Key Points

· This article describes six key roles for philanthropic organizations’ engagement in communities. It draws on Living Cities, a consortium of financial organizations, private foundations, and public sector organizations that has been working since 1991 to improve distressed neighborhoods in 23 cities.

· The six civic roles described are (a) convening and leveraging diverse networks of relationships, (b) developing local data and plans for community change, (c) leveraging new resources on behalf of communities, (d) mobilizing political will, (e) framing new messages about community development and communicating more strategically, and (f) generating and testing new ideas and building and sharing knowledge.

· Typically those funding community development have worked through intermediaries or advocates to affect policy. There are examples, however, of foundations playing a leadership role themselves in mobilizing public support and promoting policies and practices that support community development.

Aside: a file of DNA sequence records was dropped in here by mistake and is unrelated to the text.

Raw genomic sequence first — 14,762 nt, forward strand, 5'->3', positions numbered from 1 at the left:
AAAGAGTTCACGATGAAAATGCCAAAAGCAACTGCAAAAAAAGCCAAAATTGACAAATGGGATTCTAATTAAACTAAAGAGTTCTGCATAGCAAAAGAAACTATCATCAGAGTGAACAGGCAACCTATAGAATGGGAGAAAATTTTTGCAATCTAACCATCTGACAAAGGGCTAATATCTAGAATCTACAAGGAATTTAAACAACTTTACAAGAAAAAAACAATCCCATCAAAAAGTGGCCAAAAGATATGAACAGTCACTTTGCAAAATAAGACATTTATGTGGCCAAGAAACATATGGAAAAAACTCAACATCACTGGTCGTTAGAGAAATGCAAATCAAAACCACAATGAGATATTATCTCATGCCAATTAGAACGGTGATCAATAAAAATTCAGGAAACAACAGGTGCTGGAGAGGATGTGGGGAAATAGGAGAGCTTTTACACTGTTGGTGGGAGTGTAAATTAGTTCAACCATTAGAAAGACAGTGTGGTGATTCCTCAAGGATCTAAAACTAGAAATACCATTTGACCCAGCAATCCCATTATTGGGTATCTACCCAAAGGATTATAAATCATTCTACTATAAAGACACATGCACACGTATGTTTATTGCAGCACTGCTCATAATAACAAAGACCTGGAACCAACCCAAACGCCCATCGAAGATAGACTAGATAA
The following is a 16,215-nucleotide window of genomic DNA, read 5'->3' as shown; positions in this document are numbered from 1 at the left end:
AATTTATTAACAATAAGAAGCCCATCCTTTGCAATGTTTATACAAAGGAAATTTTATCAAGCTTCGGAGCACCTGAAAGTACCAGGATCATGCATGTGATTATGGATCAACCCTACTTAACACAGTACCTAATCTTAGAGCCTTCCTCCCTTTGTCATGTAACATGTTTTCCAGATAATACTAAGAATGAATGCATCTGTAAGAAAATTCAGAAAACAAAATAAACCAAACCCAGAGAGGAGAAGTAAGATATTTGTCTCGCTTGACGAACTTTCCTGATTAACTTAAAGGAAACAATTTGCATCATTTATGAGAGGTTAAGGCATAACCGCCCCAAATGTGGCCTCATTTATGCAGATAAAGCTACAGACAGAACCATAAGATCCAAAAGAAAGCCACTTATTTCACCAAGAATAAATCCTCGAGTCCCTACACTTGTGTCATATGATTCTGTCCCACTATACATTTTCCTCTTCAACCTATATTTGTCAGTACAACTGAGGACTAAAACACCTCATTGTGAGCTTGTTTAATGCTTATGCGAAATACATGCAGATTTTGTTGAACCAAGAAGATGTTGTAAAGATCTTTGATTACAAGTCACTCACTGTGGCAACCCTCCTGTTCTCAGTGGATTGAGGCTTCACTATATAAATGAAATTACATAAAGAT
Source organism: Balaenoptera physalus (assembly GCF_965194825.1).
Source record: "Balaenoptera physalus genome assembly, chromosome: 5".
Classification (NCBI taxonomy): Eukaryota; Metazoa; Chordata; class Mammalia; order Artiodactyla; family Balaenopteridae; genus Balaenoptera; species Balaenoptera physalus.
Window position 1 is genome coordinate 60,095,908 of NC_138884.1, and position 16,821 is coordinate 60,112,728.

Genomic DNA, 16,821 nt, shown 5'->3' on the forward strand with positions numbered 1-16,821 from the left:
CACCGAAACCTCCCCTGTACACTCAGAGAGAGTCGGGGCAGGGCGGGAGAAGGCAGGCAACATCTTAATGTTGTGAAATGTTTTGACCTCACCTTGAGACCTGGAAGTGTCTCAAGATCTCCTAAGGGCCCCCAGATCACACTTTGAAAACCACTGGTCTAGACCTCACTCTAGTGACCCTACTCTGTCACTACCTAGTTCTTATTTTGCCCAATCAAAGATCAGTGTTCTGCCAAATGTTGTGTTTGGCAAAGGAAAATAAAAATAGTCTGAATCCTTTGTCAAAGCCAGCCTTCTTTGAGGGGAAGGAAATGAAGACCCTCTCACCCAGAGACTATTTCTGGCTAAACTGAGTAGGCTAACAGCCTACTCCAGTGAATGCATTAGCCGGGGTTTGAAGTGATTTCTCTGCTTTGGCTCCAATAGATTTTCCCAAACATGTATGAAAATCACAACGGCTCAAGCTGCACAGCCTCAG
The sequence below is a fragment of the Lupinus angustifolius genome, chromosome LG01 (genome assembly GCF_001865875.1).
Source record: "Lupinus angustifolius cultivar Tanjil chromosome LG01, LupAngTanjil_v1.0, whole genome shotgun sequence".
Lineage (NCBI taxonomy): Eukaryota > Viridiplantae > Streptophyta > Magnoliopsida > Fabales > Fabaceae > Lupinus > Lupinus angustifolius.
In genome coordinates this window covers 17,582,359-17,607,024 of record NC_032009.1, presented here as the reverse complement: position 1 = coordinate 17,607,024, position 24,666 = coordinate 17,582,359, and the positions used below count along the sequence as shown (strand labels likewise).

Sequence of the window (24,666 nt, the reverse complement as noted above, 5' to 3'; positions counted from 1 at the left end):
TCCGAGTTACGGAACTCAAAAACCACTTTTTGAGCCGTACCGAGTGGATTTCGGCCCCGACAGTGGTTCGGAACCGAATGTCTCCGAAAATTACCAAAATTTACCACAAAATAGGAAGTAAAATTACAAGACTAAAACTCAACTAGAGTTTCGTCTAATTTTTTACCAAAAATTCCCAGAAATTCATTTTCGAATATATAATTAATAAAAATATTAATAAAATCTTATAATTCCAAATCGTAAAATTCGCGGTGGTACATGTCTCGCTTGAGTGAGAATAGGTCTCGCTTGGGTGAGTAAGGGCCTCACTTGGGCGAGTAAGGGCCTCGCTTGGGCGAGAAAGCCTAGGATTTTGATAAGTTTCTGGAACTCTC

· Even if they can write the whole check themselves, foundations find that engaging others early on — raising even symbolic amounts of funds to get them to the table — has significant payoff down the road.

· The evidence reported here suggests that investments in civic capacity can help communities to access resources for neighborhood development, strengthen human capital and organizational capacity, and gain political voice. The evidence is not yet systematic, however, and more in-depth research on the connection between civic capacity and overall improvement in neighborhood outcomes is needed.

· Civic work sometimes requires foundations to take greater risks, to put their own name and credibility on the line publicly in order to advance a cause, and to support less powerful partners.

Open Access